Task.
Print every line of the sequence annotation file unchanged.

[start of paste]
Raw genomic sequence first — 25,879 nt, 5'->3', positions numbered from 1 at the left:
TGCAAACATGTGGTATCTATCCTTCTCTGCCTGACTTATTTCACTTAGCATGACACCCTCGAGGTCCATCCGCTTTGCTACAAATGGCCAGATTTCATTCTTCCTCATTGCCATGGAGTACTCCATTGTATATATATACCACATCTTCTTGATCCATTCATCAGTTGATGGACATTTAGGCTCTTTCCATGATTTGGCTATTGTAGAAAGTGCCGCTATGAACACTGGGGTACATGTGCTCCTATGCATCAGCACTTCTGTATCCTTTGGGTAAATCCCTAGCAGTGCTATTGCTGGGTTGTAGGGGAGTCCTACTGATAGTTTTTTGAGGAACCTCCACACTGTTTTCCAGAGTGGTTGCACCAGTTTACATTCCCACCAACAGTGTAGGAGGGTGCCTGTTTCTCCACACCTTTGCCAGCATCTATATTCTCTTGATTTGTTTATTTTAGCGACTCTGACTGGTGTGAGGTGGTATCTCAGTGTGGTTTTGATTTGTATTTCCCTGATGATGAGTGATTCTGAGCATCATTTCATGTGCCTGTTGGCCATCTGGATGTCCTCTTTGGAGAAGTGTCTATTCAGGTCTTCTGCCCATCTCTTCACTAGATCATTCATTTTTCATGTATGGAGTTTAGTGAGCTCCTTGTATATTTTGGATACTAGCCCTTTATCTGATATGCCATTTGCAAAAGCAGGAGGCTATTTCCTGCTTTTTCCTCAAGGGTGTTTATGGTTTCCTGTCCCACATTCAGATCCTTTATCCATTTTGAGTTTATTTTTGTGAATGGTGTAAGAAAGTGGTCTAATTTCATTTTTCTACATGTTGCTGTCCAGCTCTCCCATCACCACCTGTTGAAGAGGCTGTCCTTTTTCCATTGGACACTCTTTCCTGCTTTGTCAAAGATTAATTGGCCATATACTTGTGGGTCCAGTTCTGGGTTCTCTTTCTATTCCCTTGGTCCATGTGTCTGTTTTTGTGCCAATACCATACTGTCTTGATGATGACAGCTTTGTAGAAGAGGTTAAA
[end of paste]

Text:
Raw genomic sequence first — 25,879 nt, 5'->3', positions numbered from 1 at the left:
TGCAAACATGTGGTATCTATCCTTCTCTGCCTGACTTATTTCACTTAGCATGACACCCTCGAGGTCCATCCGCTTTGCTACAAATGGCCAGATTTCATTCTTCCTCATTGCCATGGAGTACTCCATTGTATATATATACCACATCTTCTTGATCCATTCATCAGTTGATGGACATTTAGGCTCTTTCCATGATTTGGCTATTGTAGAAAGTGCCGCTATGAACACTGGGGTACATGTGCTCCTATGCATCAGCACTTCTGTATCCTTTGGGTAAATCCCTAGCAGTGCTATTGCTGGGTTGTAGGGGAGTCCTACTGATAGTTTTTTGAGGAACCTCCACACTGTTTTCCAGAGTGGTTGCACCAGTTTACATTCCCACCAACAGTGTAGGAGGGTGCCTGTTTCTCCACACCTTTGCCAGCATCTATATTCTCTTGATTTGTTTATTTTAGCGACTCTGACTGGTGTGAGGTGGTATCTCAGTGTGGTTTTGATTTGTATTTCCCTGATGATGAGTGATTCTGAGCATCATTTCATGTGCCTGTTGGCCATCTGGATGTCCTCTTTGGAGAAGTGTCTATTCAGGTCTTCTGCCCATCTCTTCACTAGATCATTCATTTTTCATGTATGGAGTTTAGTGAGCTCCTTGTATATTTTGGATACTAGCCCTTTATCTGATATGCCATTTGCAAAAGCAGGAGGCTATTTCCTGCTTTTTCCTCAAGGGTGTTTATGGTTTCCTGTCCCACATTCAGATCCTTTATCCATTTTGAGTTTATTTTTGTGAATGGTGTAAGAAAGTGGTCTAATTTCATTTTTCTACATGTTGCTGTCCAGCTCTCCCATCACCACCTGTTGAAGAGGCTGTCCTTTTTCCATTGGACACTCTTTCCTGCTTTGTCAAAGATTAATTGGCCATATACTTGTGGGTCCAGTTCTGGGTTCTCTTTCTATTCCCTTGGTCCATGTGTCTGTTTTTGTGCCAATACCATACTGTCTTGATGATGACAGCTTTGTAGAAGAGGTTAAA